One of the comments I read about the “Dirty Dozen” list is the fact that consumers are to blame for the use of pesticides, because it is we shoppers who insist on perfect produce. That is a simplistic thought about how chemicals are used to prevent food loss, but the issue of retail appearance standards and their effect on food waste is drawing attention.

 A recent Food and Agriculture Organization report, called  Global Food Losses and Food Waste, was commissioned by FAO from the Swedish Institute for Food and Biotechnology (SIK).

From the report:

In the fruits and vegetables commodity group (Figure 6), losses in agricultural production dominate for all three industrialized regions, mostly due to postharvest fruit and vegetable grading caused by quality standards set by retailers.

Waste at the end of the food supply chain is also substantial in all three regions, with 15-30% of purchases by mass discarded by consumers. In developing regions losses in agricultural production dominate total losses throughout the food supply chain.

Losses during postharvest and distribution stages are also severe, which can be explained by deterioration of perishable crops in the warm and humid climate of many developing countries as well as by seasonality that leads to unsalable gluts.


A case study from the report:

Carrot quality standards, by the supermarket chain Asda

As research for the book ‘Waste – understanding the global food scandal’ (2009), Tristram Stuart visited several British farms in order to understand how quality standards affect the level of food waste. Among others, Stuart visited M.H. Poskitt Carrots in Yorkshire, a major supplier to the supermarket chain Asda. At the farm, the author was shown large quantities of out-graded carrots, which, having a slight bend, were sent off as animal feed.


In the packing house, all carrots passed through photographic sensor machines, searching for aesthetic defects. Carrots that were not bright orange, had a blend or blemish or were broken were swept off into a livestock feed container. As staff at the farm put it: “Asda insist that all carrots should be straight, so customers can peel the full length in one easy stroke” (Stuart, 2009). In total, 25-30% of all carrots handled by M.H. Poskitt Carrots were out-graded. About half of these were rejected due to physical or aesthetic defects, such as being the wrong shape or size; being broken or having a cleft or a blemish.


A report from Europe from the U.S. Department of Agriculture’s Foreign Agriculture Service noted this about the FAO report:

The EU recently repealed a raft of its own fruit and vegetable marketing standards, allowing unconventionally shaped carrots and cucumbers to come back onto the market. The report comes as the world grapples with the question of how to feed a global population which is likely to hit 9 billion by 2050, without exacerbating climate change and environmental degradation through agricultural intensification. The FAO has predicted that food production will need to rise some 70 percent on current levels. Following publication of the report, EU Farm Commissioner Dacian Ciolos warned that subsidizing unsustainable commercial or consumer behavior would have no room in the next CAP.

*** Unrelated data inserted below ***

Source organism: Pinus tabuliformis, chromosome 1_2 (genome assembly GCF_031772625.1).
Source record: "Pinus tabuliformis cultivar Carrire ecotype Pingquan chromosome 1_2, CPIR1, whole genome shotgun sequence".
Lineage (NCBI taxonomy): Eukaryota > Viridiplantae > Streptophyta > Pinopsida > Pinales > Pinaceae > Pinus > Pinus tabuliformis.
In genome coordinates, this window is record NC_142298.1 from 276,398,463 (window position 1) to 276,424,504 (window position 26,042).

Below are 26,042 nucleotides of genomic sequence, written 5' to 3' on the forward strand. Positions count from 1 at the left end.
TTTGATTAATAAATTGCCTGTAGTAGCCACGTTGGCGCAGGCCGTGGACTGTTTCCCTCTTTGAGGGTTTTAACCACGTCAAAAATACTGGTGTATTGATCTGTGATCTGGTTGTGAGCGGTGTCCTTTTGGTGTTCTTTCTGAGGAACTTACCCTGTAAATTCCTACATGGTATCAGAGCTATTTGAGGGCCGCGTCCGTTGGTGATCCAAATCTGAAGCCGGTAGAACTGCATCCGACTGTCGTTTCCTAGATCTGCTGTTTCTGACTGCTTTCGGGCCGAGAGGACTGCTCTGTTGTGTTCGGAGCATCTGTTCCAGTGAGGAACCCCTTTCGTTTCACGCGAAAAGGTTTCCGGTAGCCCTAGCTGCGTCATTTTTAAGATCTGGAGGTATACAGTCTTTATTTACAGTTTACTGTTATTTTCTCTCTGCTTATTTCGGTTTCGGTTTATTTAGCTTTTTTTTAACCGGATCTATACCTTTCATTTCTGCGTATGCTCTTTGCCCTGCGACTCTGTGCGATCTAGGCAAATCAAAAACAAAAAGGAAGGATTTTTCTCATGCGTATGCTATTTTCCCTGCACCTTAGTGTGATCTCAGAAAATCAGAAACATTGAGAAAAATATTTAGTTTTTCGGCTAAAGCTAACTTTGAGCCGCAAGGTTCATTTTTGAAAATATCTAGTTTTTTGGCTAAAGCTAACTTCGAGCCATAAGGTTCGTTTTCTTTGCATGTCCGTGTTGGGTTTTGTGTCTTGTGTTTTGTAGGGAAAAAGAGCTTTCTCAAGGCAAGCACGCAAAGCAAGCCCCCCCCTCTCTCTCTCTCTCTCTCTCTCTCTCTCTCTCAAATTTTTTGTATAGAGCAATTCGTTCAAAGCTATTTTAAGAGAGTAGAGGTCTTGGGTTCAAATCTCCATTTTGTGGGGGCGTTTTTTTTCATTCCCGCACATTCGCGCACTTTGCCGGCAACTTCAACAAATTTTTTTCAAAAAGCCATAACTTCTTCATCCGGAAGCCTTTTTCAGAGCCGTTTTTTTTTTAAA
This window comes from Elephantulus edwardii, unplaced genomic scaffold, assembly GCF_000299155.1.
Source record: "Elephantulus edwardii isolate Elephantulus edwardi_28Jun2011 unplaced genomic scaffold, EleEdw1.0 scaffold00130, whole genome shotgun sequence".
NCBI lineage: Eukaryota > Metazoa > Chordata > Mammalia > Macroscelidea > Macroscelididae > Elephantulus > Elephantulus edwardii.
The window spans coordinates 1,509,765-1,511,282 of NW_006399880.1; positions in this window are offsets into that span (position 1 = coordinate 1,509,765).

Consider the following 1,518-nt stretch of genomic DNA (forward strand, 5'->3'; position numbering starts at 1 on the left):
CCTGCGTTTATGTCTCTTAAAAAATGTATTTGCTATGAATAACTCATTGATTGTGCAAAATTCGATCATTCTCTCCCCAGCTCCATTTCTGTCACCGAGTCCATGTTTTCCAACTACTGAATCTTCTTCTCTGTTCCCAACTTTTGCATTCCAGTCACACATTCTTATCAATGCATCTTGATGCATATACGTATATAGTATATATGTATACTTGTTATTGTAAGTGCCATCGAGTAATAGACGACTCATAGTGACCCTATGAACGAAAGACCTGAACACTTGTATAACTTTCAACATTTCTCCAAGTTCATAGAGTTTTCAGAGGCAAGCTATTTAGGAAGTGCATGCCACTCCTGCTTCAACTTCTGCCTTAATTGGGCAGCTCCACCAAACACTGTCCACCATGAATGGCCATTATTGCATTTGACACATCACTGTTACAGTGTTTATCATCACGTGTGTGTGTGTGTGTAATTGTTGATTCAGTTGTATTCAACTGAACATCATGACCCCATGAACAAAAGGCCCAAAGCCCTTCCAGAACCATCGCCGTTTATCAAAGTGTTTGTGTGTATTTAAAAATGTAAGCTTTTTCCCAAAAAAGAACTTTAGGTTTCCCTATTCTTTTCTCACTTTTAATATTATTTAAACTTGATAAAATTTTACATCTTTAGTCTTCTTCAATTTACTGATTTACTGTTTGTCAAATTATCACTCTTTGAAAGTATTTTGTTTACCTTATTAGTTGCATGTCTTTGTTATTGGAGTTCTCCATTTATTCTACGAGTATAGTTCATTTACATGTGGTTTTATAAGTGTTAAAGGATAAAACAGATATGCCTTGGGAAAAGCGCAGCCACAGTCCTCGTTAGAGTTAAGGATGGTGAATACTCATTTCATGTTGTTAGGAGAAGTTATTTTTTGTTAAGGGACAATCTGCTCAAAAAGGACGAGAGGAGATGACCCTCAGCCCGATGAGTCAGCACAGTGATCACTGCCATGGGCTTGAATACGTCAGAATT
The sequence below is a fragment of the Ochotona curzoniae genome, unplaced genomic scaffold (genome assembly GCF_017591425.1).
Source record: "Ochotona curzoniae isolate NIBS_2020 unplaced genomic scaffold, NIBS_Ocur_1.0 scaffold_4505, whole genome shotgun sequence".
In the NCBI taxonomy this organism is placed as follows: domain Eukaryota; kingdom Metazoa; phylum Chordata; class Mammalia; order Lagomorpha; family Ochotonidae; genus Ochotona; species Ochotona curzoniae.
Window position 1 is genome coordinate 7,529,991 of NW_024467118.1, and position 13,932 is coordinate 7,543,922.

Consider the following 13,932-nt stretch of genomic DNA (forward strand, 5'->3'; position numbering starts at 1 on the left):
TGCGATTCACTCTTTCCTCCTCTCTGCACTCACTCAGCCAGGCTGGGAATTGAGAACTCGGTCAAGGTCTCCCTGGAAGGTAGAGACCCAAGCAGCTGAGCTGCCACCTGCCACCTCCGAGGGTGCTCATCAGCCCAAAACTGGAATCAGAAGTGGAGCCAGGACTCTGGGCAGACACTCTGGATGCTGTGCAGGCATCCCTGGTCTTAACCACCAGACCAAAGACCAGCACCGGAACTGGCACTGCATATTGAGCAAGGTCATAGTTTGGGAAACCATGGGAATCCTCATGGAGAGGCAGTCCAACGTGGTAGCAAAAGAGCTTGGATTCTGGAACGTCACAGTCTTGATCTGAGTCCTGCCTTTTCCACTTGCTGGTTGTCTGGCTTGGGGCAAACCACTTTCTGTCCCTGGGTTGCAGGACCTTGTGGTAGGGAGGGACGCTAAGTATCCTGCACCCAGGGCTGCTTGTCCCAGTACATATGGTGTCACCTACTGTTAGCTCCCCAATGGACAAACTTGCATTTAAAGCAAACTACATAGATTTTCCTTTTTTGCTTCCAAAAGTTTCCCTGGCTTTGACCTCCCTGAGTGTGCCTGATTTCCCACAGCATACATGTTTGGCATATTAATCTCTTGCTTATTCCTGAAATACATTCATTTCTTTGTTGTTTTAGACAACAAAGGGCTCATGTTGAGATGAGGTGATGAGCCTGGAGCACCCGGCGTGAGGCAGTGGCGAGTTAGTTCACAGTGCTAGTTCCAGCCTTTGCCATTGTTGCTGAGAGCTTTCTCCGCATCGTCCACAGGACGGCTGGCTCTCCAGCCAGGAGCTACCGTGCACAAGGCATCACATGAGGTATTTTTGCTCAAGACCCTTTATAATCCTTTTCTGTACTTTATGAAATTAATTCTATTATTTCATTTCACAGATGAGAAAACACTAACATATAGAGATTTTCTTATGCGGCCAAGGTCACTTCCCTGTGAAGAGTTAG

More from the FAO report:

High ‘appearance quality standards’ from supermarkets for fresh products lead to food waste. Some produce is rejected by supermarkets at the farm gate due to rigorous quality standards concerning weight, size, shape and appearance of crops. Therefore, large portions of crops never leave the farms. Even though some rejected crops are used as animal feed, the quality standards might divert food originally aimed for human consumption to other uses (Stuart, 2009).

Prevention: Consumer surveys by supermarkets. Supermarkets seem convinced that consumers will not buy food which has the ‘wrong’ weight, size or appearance. Surveys do however show that consumers are willing to buy heterogeneous produce as long as the taste is not affected (Stuart, 2009). Consumers have the power to influence the quality standards. This could be done by questioning them and offering them a broader quality range of products in the retail stores.


We have seen similar loosening of fruit and vegetable marketing order quality requirements in the U.S., particularly in short crop years. Looking at the example of carrots, is Asda (or all retailers) to blame for the fact that 30% of the carrots are graded out? When it comes to ethical behavior, is it justifiable for retailers to insist on appearance standards that have nothing to do with nutrition or taste? What other markets can be developed for off-grade produce?

I tend to think that the invisible hand of the market is determining what fresh produce can be sold.  There is no assurance that delivering more ugly fruits and vegetables to the retail fresh produce department would result in any less waste. In fact, the waste could be even greater, compounded by the cost of transport incurred.